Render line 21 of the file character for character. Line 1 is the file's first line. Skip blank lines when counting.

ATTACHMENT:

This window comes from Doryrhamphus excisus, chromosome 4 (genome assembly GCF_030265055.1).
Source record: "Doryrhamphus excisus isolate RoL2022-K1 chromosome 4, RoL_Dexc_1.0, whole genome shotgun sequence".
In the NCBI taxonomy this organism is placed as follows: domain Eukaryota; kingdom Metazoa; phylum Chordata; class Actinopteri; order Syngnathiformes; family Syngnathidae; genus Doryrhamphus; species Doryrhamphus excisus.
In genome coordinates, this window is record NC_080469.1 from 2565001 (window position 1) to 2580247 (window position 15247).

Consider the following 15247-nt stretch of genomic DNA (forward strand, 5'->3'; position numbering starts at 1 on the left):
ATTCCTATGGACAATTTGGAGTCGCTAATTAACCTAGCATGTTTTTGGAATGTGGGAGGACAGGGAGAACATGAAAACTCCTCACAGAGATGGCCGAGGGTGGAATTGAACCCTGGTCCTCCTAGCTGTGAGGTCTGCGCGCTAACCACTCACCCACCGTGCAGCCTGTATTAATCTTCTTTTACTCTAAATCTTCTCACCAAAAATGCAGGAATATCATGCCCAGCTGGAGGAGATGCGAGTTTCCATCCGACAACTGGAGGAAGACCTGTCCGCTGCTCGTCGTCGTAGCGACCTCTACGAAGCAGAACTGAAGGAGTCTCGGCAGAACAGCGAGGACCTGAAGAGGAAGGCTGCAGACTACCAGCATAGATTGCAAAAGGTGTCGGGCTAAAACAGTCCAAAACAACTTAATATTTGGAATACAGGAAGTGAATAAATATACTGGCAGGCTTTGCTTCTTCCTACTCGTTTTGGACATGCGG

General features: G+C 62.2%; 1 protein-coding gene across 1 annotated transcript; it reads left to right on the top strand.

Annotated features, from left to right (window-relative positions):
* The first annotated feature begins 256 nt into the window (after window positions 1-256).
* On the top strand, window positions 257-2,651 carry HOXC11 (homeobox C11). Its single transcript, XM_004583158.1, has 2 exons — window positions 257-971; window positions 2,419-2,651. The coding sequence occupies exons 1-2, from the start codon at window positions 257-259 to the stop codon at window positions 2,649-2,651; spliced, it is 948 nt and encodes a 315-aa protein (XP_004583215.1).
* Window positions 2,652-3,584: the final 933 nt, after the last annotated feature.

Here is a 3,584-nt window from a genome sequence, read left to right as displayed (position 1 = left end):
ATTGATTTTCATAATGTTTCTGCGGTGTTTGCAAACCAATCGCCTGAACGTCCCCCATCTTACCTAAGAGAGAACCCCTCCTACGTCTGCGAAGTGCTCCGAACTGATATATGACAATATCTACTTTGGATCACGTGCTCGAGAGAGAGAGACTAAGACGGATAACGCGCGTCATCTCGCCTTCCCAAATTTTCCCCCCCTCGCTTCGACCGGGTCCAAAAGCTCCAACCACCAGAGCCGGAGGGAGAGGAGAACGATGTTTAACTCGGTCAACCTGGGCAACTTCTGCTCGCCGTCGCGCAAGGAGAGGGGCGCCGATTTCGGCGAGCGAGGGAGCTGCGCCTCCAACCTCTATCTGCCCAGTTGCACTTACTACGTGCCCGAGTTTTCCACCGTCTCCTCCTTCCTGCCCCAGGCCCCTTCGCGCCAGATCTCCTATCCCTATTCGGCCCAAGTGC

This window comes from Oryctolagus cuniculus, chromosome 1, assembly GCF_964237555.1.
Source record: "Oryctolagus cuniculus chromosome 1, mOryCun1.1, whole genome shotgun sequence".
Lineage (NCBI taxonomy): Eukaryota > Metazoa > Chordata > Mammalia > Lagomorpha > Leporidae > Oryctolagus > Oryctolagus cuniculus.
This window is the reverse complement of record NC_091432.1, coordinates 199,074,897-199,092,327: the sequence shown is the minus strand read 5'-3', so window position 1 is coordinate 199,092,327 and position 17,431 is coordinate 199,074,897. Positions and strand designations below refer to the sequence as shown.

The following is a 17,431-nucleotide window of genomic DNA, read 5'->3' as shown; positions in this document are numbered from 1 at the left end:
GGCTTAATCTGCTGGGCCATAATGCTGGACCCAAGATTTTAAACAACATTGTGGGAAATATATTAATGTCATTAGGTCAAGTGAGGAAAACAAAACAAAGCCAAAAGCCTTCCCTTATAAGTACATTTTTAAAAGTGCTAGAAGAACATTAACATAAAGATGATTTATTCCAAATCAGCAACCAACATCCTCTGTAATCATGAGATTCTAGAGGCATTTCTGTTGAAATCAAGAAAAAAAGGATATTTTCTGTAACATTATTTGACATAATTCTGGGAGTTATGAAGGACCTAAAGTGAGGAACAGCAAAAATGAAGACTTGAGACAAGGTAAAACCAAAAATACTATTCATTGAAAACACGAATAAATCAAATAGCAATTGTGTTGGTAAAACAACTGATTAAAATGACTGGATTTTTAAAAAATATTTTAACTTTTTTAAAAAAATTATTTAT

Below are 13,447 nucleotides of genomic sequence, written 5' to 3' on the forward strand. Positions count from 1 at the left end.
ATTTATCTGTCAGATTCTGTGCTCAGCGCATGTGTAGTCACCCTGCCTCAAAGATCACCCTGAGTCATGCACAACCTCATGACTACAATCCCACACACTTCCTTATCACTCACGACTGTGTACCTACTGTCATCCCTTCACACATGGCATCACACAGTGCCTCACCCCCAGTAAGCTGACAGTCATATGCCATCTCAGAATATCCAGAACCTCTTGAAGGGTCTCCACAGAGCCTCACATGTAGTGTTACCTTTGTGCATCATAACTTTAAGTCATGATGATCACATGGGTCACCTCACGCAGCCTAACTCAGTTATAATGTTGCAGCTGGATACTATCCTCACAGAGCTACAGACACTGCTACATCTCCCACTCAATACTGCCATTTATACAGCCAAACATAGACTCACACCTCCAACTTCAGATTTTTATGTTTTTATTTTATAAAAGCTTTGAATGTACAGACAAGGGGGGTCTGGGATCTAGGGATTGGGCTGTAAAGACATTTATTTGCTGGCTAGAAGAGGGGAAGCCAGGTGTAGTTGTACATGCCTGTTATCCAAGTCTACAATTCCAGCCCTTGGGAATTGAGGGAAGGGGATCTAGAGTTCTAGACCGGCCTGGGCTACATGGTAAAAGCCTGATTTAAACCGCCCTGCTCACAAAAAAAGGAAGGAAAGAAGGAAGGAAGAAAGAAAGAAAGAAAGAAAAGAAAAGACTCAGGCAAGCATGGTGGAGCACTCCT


ATTTATCTGTCAGATTCTGTGCTCAGCGCATGTGTAGTCACCCTGCCTCAAAGATCACCCTGAGTCATGCACAACCTCATGACTACAATCCCACACACTTCCTTATCACTCACGACTGTGTACCTACTGTCATCCCTTCACACATGGCATCACACAGTGCCTCACCCCCAGTAAGCTGACAGTCATATGCCATCTCAGAATATCCAGAACCTCTTGAAGGGTCTCCACAGAGCCTCACATGTAGTGTTACCTTTGTGCATCATAACTTTAAGTCATGATGATCACATGGGTCACCTCACGCAGCCTAACTCAGTTATAATGTTGCAGCTGGATACTATCCTCACAGAGCTACAGACACTGCTACATCTCCCACTCAATACTGCCATTTATACAGCCAAACATAGACTCACACCTCCAACTTCAGATTTTTATGTTTTTATTTTATAAAAGCTTTGAATGTACAGACAAGGGGGGTCTGGGATCTAGGGATTGGGCTGTAAAGACATTTATTTGCTGGCTAGAAGAGGGGAAGCCAGGTGTAGTTGTACATGCCTGTTATCCAAGTCTACAATTCCAGCCCTTGGGAATTGAGGGAAGGGGATCTAGAGTTCTAGACCGGCCTGGGCTACATGGTAAAAGCCTGATTTAAACCGCCCTGCTCACAAAAAAAGGAAGGAAAGAAGGAAGGAAGAAAGAAAGAAAGAAAGAAAAGAAAAGACTCAGGCAAGCATGGTGGAGCACTCCT